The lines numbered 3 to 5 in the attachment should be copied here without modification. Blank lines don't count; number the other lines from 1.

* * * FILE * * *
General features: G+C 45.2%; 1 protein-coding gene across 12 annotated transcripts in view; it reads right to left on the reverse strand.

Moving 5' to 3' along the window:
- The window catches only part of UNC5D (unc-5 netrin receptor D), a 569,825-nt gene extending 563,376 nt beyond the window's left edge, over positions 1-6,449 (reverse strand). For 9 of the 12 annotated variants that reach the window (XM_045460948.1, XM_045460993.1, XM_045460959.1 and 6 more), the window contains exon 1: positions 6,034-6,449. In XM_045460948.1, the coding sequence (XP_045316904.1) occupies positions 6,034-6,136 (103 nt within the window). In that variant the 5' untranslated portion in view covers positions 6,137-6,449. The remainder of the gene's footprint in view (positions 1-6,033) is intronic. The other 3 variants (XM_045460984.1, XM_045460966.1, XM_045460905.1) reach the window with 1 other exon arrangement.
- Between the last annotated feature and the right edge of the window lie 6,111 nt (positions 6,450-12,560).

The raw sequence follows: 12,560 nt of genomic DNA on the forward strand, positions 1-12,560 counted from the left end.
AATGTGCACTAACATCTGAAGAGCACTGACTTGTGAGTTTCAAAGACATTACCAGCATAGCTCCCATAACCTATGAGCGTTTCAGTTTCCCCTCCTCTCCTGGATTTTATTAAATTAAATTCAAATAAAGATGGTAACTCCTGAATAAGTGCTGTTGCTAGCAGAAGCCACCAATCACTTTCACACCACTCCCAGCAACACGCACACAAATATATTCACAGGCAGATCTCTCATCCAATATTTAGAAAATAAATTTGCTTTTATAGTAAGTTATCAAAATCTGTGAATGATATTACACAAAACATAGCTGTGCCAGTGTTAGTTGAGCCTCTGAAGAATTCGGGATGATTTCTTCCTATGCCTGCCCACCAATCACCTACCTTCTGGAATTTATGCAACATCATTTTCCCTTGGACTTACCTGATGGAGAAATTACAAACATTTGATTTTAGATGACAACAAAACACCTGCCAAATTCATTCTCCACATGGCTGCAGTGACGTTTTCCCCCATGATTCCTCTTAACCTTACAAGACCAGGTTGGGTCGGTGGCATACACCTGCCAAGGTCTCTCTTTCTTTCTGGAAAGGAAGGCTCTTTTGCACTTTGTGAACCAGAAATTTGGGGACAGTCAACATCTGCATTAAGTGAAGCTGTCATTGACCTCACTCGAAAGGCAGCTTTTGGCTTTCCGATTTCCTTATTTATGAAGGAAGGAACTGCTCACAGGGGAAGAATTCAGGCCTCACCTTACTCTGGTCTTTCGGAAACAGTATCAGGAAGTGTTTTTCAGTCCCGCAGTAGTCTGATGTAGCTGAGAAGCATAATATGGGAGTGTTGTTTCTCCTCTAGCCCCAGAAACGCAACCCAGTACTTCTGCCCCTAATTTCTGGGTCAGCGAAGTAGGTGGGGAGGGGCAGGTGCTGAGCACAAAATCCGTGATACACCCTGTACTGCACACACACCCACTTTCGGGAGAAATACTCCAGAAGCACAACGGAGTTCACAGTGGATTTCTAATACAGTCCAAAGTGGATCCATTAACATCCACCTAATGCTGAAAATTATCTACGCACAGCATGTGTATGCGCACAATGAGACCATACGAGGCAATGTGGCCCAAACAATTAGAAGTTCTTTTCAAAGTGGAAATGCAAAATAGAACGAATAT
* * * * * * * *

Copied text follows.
- The window catches only part of UNC5D (unc-5 netrin receptor D), a 569,825-nt gene extending 563,376 nt beyond the window's left edge, over positions 1-6,449 (reverse strand). For 9 of the 12 annotated variants that reach the window (XM_045460948.1, XM_045460993.1, XM_045460959.1 and 6 more), the window contains exon 1: positions 6,034-6,449. In XM_045460948.1, the coding sequence (XP_045316904.1) occupies positions 6,034-6,136 (103 nt within the window). In that variant the 5' untranslated portion in view covers positions 6,137-6,449. The remainder of the gene's footprint in view (positions 1-6,033) is intronic. The other 3 variants (XM_045460984.1, XM_045460966.1, XM_045460905.1) reach the window with 1 other exon arrangement.
- Between the last annotated feature and the right edge of the window lie 6,111 nt (positions 6,450-12,560).

The raw sequence follows: 12,560 nt of genomic DNA on the forward strand, positions 1-12,560 counted from the left end.